I expect the author to continue to peddle religion. The better question is what I want her to do and that is find another occupation than peddling mythology. Your comment re: "whining" is classic ad hominem. Your scorn and attempted shaming does nothing to advance debate.

        December 2, 2013 at 12:30 pm |
    • Wes

      Did you read the article? The article doesn't support a religion or expunge humbling information on how to practice a faith and how certain actions can enhance that faith.... It simply supports and gives praise to those individuals who partake in the often grueling and emotionally taxing experience of caring for dying loved ones. There is no need to skim through and article and belittle a group of people that don't even necessarily pertain to the article because you have different beliefs. Grow up.

      December 1, 2013 at 10:04 pm |
      • G to the T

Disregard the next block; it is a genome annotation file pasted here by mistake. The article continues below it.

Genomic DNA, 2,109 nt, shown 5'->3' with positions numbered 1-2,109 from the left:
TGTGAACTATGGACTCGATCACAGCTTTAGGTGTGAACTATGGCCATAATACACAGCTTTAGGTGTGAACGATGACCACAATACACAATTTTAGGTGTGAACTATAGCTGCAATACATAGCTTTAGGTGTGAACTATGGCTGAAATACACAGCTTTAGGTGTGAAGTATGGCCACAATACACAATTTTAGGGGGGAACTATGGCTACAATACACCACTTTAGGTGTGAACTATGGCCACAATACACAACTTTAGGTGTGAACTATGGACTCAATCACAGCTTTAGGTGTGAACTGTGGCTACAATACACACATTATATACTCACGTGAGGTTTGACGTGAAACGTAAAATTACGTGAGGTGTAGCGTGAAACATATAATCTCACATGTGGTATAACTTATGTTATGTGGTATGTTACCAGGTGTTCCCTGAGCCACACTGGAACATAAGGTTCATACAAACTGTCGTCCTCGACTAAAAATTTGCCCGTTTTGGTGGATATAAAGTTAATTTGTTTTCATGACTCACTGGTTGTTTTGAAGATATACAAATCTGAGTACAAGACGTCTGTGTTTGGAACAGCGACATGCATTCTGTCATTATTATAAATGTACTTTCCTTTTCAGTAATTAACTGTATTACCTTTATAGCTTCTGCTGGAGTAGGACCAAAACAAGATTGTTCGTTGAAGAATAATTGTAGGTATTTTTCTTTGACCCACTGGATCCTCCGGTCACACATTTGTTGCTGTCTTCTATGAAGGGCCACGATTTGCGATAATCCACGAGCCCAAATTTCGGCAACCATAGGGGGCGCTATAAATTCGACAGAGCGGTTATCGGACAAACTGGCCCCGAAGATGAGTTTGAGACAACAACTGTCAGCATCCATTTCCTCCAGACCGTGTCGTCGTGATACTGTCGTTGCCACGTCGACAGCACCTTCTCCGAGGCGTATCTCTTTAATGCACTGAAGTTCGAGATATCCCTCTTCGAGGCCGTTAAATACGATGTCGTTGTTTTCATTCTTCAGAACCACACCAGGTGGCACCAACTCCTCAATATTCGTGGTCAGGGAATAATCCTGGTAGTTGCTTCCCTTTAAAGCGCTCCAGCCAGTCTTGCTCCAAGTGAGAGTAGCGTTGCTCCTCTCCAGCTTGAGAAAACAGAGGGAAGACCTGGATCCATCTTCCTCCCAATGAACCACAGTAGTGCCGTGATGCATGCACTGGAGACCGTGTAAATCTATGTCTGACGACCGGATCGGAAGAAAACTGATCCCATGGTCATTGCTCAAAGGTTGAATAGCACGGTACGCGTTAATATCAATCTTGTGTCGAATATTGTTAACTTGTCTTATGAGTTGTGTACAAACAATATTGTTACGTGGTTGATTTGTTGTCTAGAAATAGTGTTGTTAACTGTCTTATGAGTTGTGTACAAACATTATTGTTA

You have a point Wes – there's no reason this article is in the "belief blog" other than to insight drama.

        December 2, 2013 at 9:02 am |
      • Reject Religious Fairy Tales

        Your comments about "belittle" and "grow up" are classic ad hominem that does nothing to advance debate. Mytho-religionists on this site seem fond of labeling those who challenge their mythology as "angry" or "raging against religion" or "belittling". That sort of emotional response generally indicates a weak to non-existent counter-argument. It is consistent with a mindset that is threatened and insecure and clings to the irrational.